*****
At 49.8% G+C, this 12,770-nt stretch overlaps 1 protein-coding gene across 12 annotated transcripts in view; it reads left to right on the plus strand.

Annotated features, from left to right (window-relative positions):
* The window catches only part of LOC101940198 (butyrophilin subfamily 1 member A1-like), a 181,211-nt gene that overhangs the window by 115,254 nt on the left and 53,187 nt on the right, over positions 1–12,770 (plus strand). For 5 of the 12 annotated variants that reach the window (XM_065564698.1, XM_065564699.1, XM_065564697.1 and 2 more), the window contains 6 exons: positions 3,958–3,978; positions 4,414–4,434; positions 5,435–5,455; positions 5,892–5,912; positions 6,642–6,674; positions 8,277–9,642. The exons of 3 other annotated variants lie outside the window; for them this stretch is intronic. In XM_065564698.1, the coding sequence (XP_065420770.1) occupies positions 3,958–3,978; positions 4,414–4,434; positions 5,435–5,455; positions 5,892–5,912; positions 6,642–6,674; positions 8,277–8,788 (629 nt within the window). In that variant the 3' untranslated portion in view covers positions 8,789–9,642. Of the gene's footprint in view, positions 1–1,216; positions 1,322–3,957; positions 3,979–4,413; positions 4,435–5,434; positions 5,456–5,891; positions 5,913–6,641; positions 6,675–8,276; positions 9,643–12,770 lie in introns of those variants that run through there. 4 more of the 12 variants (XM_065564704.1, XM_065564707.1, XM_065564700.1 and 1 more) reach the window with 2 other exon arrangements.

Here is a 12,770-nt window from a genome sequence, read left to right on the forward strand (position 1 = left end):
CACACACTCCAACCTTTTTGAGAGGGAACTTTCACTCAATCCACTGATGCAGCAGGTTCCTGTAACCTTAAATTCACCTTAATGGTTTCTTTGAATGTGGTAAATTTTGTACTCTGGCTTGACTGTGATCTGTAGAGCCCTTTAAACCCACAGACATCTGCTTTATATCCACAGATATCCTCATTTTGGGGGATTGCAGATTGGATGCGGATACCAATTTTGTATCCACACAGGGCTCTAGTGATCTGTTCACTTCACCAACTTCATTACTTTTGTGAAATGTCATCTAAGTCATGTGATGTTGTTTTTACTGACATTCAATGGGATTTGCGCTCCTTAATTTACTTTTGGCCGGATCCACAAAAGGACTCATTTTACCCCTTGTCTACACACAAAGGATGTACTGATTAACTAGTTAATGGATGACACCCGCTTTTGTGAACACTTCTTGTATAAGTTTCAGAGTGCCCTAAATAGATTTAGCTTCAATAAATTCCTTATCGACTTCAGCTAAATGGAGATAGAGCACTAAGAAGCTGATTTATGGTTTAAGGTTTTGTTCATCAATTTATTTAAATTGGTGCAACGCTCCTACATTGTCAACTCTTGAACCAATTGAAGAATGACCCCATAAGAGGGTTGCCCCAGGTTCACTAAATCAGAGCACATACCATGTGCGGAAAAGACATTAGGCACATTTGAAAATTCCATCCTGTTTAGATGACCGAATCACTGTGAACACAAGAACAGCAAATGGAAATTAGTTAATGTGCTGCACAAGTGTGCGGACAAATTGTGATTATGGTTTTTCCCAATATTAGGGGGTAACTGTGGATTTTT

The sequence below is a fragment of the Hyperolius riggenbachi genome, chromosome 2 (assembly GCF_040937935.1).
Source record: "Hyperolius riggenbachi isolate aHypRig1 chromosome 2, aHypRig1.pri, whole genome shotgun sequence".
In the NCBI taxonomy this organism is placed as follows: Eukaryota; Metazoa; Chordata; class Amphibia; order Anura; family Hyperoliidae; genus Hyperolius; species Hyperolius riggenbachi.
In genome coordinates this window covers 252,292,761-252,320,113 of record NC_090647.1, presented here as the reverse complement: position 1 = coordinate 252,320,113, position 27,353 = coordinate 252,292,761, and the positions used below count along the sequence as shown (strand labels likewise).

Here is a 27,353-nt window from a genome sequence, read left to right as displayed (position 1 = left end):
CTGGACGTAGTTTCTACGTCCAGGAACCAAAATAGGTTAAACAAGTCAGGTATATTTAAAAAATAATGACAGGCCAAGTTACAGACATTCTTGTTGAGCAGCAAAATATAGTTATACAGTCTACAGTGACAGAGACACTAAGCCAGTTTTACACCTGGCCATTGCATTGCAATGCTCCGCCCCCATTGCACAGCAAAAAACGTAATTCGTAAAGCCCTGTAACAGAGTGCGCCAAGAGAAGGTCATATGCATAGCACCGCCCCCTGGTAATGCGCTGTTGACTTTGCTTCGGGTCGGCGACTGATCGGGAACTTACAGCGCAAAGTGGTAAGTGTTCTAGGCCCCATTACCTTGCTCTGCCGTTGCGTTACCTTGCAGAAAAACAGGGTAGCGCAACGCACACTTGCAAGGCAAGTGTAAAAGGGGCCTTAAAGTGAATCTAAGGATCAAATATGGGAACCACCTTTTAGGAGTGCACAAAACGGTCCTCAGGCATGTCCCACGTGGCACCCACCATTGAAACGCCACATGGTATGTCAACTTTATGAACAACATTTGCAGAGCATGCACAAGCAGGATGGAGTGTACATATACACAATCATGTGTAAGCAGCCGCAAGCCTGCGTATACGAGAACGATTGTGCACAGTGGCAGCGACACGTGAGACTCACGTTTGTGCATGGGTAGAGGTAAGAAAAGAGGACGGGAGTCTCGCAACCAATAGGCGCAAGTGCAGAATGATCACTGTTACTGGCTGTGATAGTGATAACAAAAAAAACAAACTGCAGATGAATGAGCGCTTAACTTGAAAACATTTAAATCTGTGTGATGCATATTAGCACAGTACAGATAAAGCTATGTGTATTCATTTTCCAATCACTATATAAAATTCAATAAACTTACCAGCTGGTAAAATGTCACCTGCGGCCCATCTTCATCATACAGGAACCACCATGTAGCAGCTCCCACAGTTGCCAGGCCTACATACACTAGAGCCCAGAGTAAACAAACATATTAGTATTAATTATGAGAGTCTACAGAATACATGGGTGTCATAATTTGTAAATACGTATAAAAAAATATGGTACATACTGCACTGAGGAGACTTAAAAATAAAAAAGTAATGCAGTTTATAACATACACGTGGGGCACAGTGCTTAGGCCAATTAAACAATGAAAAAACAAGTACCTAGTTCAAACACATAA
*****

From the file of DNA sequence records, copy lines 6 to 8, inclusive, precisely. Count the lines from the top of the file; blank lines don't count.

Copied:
The sequence below is a fragment of the Hyperolius riggenbachi genome, chromosome 2 (assembly GCF_040937935.1).
Source record: "Hyperolius riggenbachi isolate aHypRig1 chromosome 2, aHypRig1.pri, whole genome shotgun sequence".
In the NCBI taxonomy this organism is placed as follows: Eukaryota; Metazoa; Chordata; class Amphibia; order Anura; family Hyperoliidae; genus Hyperolius; species Hyperolius riggenbachi.